In his most recent book, The Art of Fermentation— Sandor Ellix Katz considers himself a “fermentation experimentalist”. That would appear to be an apt description for his evangelistic passion and encyclopedic knowledge of the fermentation process.
Katz has extensive experience making an almost infinite array of fermentation products, he calls, “ferments”.
As he explains in the video, the process of fermentation occurs when bacteria (and sometimes other microorganisms) partially digest (break down) the carbohydrates in foods, creating a universe of unique flavors and food textures along the way. Fermentation also preserves and extends the life of a food through the byproducts it produces. Fermented cabbage (sauerkraut), for example, remains edible for months (even years), when stored continuously in a refrigerated state.
And that’s one of the central tenets of fermentation; it’s nature’s way of preserving food, and making it desirable to eat in different ways than its original form. Ferments appear to have been made in every known human culture dating back to the earliest civilizations. Mead, for example, considered one the first fermented alcoholic drinks (made from fermented honey), may have originated in northern China as early as 8000 BCE (formerly referred to as BC).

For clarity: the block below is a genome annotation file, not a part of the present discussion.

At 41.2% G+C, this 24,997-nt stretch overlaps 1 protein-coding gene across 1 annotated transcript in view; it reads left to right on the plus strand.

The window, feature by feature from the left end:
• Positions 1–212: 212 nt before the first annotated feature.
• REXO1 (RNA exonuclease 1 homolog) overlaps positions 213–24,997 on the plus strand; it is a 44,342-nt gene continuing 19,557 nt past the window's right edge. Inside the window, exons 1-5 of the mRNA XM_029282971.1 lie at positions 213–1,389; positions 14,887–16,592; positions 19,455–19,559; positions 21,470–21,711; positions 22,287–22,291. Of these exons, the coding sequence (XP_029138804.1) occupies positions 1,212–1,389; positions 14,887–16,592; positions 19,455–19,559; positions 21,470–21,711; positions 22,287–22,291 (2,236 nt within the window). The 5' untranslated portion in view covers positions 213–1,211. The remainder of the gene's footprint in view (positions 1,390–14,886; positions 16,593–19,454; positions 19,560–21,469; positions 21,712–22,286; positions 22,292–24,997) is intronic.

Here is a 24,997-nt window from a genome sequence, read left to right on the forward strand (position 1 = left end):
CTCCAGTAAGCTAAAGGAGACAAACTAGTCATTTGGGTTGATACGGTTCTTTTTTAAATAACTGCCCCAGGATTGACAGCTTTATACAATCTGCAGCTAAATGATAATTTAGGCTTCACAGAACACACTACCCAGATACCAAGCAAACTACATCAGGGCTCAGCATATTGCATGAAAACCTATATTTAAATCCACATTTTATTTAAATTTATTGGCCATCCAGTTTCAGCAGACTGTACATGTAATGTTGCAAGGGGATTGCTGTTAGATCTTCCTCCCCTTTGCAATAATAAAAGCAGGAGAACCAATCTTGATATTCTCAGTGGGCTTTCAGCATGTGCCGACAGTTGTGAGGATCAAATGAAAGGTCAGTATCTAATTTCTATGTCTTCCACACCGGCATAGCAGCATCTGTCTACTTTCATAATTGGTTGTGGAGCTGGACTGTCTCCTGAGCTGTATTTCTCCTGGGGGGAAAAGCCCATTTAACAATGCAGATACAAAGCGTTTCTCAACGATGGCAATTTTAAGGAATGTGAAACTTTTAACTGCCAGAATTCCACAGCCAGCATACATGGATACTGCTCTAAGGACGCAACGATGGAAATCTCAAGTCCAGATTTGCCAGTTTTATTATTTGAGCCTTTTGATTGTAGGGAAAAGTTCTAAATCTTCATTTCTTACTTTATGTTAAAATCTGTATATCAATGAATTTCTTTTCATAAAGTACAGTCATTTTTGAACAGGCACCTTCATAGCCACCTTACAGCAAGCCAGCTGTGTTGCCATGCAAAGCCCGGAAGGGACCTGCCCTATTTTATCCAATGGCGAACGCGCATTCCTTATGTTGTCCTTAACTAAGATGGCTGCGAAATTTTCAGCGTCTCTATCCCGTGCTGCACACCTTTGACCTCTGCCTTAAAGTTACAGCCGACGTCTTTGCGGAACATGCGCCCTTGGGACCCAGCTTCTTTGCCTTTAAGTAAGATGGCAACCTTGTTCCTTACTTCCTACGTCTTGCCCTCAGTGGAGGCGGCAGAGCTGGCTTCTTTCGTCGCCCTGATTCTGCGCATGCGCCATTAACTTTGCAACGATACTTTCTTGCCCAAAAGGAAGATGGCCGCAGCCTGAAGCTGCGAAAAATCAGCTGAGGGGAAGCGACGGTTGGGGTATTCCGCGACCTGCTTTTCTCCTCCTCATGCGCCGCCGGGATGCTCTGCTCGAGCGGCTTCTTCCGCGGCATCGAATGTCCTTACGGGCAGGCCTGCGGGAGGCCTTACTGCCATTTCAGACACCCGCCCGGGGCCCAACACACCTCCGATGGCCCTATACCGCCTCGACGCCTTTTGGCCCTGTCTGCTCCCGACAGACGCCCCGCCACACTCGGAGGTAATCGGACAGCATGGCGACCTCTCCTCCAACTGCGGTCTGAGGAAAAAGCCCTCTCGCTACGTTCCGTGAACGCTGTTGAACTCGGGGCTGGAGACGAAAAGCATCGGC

At the recent Portland Annual Fermentation Festival, Katz was one of the keynote speakers where he spent considerable time after his talk just answering questions from the audience. It might be easy to think that fermentation was his first primary interest, but it was not.
As a young adult, Katz moved from Manhattan to rural Tennessee where he and other communal members grew their own food, and lived mostly off the land for 17 years.
Fermentation sprang from his love of food, and the desire to preserve the harvest beyond just the growing season. It was also an opportunity to experiment with fermenting different foods, and to rekindle an early childhood love of pickles.
3 years ago, Sandor Katz moved down the street into his own house where he continues to grow food, make ferments, write, and travel the country giving fermentation workshops to growing audiences.
Katz sees wondrous parallels between the microorganisms in the soil that make farming possible by breaking down organic matter to produce soil fertility, and the microorganisms that make fermentation possible in the fermented foods we eat.
While many people continue to think of bacteria and other microorganisms mainly as an enemy to fear, Katz and other fermentors view bacteria in a rather different light: more, a cherished friend.